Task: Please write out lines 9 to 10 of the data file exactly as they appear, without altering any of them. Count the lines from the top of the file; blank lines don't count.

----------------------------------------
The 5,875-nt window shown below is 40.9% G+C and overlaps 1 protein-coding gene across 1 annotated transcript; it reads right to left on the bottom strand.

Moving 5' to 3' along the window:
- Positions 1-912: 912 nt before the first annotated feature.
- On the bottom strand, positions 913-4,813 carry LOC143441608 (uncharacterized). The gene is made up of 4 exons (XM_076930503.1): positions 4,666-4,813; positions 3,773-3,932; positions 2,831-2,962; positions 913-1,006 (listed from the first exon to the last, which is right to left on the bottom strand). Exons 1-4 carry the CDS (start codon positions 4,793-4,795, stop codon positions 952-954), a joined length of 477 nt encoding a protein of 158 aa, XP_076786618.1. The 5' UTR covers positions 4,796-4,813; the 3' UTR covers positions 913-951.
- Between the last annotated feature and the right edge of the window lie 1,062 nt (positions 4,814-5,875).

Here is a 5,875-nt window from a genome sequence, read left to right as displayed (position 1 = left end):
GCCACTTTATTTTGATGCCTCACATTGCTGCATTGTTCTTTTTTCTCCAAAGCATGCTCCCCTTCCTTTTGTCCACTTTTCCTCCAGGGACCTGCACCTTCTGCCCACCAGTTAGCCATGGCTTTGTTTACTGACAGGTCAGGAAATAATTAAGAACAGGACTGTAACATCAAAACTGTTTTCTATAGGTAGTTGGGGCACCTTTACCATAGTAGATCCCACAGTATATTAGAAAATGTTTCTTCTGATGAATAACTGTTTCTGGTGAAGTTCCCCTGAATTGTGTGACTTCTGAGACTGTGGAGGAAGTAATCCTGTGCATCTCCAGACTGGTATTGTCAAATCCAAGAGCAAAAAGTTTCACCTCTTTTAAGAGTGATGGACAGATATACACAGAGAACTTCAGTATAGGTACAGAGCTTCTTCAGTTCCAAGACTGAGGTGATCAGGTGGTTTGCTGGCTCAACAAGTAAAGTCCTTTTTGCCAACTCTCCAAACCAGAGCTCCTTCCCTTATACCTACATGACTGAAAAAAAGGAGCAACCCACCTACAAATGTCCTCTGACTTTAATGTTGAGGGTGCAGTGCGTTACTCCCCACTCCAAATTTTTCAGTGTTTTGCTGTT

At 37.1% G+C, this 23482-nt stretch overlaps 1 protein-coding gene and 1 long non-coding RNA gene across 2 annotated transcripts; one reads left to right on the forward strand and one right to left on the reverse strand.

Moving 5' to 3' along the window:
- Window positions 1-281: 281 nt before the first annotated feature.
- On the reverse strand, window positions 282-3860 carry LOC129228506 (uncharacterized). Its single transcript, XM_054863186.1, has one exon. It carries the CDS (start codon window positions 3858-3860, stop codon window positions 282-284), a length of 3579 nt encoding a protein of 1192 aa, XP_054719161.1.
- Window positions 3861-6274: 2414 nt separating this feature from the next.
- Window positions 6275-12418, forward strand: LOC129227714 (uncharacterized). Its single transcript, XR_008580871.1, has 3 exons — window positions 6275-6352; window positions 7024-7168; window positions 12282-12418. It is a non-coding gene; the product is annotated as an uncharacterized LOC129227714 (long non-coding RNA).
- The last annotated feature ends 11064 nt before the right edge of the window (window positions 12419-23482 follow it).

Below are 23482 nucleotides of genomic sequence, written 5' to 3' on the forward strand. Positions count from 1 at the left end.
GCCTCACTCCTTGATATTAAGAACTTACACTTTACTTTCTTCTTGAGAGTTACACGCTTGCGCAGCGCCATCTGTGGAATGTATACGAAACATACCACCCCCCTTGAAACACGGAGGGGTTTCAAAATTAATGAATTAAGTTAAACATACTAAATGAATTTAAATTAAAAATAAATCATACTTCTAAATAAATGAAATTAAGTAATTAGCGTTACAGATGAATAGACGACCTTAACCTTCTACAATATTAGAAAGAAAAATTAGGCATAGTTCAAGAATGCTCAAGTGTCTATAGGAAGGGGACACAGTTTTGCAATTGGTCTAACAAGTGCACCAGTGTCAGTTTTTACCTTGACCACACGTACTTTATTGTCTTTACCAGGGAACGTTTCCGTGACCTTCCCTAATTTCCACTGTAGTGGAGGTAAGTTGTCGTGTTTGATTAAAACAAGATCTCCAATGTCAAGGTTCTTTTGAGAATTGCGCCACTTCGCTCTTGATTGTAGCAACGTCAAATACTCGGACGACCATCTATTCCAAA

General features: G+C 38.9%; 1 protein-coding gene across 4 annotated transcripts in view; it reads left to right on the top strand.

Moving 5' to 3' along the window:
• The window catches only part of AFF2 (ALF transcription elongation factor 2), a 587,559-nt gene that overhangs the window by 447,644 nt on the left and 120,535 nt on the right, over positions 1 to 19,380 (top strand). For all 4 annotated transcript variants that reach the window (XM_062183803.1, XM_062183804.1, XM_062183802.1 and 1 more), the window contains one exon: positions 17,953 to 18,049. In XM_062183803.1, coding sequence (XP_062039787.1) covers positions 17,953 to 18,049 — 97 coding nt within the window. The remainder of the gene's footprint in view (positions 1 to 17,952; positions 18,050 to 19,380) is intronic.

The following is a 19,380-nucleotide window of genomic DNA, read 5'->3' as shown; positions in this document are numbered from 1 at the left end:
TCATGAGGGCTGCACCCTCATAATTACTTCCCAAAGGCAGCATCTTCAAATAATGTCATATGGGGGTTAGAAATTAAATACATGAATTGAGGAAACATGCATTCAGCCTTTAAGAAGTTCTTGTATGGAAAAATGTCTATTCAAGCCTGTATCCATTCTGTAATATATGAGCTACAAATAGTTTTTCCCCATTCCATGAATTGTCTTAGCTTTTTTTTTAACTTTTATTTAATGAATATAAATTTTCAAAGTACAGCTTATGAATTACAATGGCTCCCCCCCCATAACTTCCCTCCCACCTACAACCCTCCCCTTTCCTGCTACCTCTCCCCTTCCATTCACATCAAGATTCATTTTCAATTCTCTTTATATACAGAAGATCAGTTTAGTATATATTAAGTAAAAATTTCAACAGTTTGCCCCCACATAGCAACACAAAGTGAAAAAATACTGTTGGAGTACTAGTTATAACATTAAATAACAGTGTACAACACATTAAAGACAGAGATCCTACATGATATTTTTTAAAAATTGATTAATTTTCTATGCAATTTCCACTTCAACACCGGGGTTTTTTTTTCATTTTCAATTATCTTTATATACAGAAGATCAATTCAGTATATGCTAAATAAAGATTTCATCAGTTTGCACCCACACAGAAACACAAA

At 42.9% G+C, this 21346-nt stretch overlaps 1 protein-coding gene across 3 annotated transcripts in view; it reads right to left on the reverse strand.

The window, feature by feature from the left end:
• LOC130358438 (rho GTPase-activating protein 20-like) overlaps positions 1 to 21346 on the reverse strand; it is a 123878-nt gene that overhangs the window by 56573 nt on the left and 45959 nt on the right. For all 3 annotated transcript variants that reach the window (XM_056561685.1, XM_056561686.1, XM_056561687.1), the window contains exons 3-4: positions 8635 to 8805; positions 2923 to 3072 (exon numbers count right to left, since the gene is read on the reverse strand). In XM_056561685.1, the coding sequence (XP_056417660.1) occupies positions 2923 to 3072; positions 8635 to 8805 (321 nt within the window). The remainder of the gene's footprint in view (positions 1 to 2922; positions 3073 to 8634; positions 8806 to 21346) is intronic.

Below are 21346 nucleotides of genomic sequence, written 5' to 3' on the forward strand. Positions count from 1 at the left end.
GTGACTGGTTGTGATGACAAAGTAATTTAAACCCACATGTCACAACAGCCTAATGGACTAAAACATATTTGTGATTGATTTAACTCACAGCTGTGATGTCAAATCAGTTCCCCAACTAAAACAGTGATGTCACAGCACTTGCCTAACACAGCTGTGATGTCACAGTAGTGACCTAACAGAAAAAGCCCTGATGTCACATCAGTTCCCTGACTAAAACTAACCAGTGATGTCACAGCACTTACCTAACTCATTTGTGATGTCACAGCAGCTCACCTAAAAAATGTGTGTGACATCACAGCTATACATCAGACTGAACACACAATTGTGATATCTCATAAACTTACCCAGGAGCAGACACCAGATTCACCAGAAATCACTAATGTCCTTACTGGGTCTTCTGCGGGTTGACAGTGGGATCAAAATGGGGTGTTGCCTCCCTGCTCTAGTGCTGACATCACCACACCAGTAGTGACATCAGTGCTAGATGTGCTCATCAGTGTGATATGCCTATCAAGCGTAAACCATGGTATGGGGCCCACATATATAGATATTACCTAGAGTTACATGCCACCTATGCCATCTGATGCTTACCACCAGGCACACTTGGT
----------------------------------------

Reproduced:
Moving 5' to 3' along the window:
- Window positions 1-281: 281 nt before the first annotated feature.